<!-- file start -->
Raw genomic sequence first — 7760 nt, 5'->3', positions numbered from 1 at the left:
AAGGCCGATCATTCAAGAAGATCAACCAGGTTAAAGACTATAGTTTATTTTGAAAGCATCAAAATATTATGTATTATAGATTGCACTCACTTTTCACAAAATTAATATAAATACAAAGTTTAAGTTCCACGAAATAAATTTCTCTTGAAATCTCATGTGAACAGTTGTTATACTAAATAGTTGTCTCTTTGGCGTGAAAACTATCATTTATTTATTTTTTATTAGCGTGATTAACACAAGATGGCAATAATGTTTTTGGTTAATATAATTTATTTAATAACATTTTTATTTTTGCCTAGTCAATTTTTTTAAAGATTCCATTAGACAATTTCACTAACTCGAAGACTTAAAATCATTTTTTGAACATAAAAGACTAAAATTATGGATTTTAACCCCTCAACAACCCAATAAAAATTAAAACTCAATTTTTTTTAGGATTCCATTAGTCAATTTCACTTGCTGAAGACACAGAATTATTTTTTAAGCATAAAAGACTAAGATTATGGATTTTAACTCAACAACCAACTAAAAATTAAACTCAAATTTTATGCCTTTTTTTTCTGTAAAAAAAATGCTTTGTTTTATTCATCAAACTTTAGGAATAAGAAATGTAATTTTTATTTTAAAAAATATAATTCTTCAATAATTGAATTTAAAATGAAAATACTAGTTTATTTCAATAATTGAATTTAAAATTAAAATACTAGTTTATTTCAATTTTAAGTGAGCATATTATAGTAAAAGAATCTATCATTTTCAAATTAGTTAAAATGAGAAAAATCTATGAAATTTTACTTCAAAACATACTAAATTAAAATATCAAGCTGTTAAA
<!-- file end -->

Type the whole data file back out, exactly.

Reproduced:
Raw genomic sequence first — 7760 nt, 5'->3', positions numbered from 1 at the left:
AAGGCCGATCATTCAAGAAGATCAACCAGGTTAAAGACTATAGTTTATTTTGAAAGCATCAAAATATTATGTATTATAGATTGCACTCACTTTTCACAAAATTAATATAAATACAAAGTTTAAGTTCCACGAAATAAATTTCTCTTGAAATCTCATGTGAACAGTTGTTATACTAAATAGTTGTCTCTTTGGCGTGAAAACTATCATTTATTTATTTTTTATTAGCGTGATTAACACAAGATGGCAATAATGTTTTTGGTTAATATAATTTATTTAATAACATTTTTATTTTTGCCTAGTCAATTTTTTTAAAGATTCCATTAGACAATTTCACTAACTCGAAGACTTAAAATCATTTTTTGAACATAAAAGACTAAAATTATGGATTTTAACCCCTCAACAACCCAATAAAAATTAAAACTCAATTTTTTTTAGGATTCCATTAGTCAATTTCACTTGCTGAAGACACAGAATTATTTTTTAAGCATAAAAGACTAAGATTATGGATTTTAACTCAACAACCAACTAAAAATTAAACTCAAATTTTATGCCTTTTTTTTCTGTAAAAAAAATGCTTTGTTTTATTCATCAAACTTTAGGAATAAGAAATGTAATTTTTATTTTAAAAAATATAATTCTTCAATAATTGAATTTAAAATGAAAATACTAGTTTATTTCAATAATTGAATTTAAAATTAAAATACTAGTTTATTTCAATTTTAAGTGAGCATATTATAGTAAAAGAATCTATCATTTTCAAATTAGTTAAAATGAGAAAAATCTATGAAATTTTACTTCAAAACATACTAAATTAAAATATCAAGCTGTTAAA